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Farmer’s Newsletter – March 2023

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March 2023

Here is the latest from our farm team at Mount Vets. If you would like any further advice or would like us to cover something in the next newsletter, please call us on 01823 662286 or contact us here.

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Top Suckler KPIs to Start Tracking This Year

(Part One)

With changes to agricultural payments and increased competition from outside the UK on the near horizon, it is more important than ever to be able to track the profitability and efficiency of your suckler systems. The average suckler producer is losing £135 per cow a year before subsidy – meaning that no one can afford to be “average” for much longer.


The AHDB KPI Express Tool can help you to calculate your COP per calf. Having an accurate idea of your COP per calf can help you to make more informed business and marketing decisions, as well as benchmark yourself against similar enterprises.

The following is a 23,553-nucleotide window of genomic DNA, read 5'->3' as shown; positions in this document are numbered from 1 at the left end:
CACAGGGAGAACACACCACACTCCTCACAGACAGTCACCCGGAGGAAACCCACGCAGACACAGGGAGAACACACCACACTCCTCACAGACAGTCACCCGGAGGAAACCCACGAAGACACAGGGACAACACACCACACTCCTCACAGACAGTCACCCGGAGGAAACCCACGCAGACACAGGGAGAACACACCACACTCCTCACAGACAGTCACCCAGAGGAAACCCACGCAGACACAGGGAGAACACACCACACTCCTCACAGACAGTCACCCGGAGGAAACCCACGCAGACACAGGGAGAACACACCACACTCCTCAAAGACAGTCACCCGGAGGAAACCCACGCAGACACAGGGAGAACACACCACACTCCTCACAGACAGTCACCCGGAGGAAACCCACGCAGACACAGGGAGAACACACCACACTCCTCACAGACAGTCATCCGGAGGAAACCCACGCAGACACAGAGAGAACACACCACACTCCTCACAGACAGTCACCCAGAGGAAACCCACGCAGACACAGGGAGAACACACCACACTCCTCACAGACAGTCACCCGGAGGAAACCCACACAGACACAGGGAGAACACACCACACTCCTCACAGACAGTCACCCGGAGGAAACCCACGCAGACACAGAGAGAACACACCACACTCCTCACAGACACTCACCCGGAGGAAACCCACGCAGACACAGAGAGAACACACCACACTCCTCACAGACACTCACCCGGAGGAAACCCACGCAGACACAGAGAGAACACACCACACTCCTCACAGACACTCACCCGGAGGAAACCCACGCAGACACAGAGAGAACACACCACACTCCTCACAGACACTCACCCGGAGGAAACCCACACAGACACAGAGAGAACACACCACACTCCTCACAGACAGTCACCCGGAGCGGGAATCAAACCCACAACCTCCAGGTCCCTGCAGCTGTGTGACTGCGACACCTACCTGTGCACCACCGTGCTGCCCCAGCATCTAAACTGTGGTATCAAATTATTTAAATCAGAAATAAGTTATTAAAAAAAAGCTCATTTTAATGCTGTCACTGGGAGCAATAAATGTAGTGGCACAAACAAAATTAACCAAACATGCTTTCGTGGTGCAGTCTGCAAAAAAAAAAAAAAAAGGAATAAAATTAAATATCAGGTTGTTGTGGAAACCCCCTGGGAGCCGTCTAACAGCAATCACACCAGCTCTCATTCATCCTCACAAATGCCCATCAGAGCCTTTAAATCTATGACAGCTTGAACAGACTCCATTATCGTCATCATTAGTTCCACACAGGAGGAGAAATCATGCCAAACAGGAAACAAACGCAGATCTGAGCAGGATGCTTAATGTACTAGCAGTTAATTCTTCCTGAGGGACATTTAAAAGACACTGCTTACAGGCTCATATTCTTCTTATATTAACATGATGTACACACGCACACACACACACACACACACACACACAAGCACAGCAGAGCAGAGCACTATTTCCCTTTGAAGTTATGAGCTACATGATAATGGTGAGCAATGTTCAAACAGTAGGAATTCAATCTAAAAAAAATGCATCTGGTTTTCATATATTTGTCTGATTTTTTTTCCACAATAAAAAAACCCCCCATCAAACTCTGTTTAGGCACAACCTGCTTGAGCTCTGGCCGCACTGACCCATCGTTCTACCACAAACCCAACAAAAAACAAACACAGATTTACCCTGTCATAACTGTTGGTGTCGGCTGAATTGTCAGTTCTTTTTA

COP can be improved through many different avenues depending on where you are overspending or underperforming. Increasing herd fertility, calf survivability and growth rates help to increase output. Reducing expensive feed costs (i.e. moving away from a reliance on creep feeding in favour of well managed grazing) and avoidable medicines costs through better management and vaccination can help to reduce costs.


Some profitability studies have shown that the single biggest action you can take to improve the profitability of your suckler herd is to start calving down heifers at 22-26 months old. Despite this, only 35% of UK suckler herds are doing this, with the average age of first calving 32.8 months old.

This is not as simple as just throwing the bull in at 15 months old – ensuring heifers are adequately grown and not at an unnecessarily increased risk of a difficult first calving takes careful planning. Heifers must be at least 65% of their expected mature cow weight at bulling (i.e. 425kg heifer for a 650kg expected mature weight cow). Having your vet perform a pre-breeding exam to identify heifers with small or unusually shaped pelvises can help to reduce the risk of a difficult calving. Good nutrition and selecting for positive 200-day and 400-day growth EBVS can help to achieve these growth rate targets.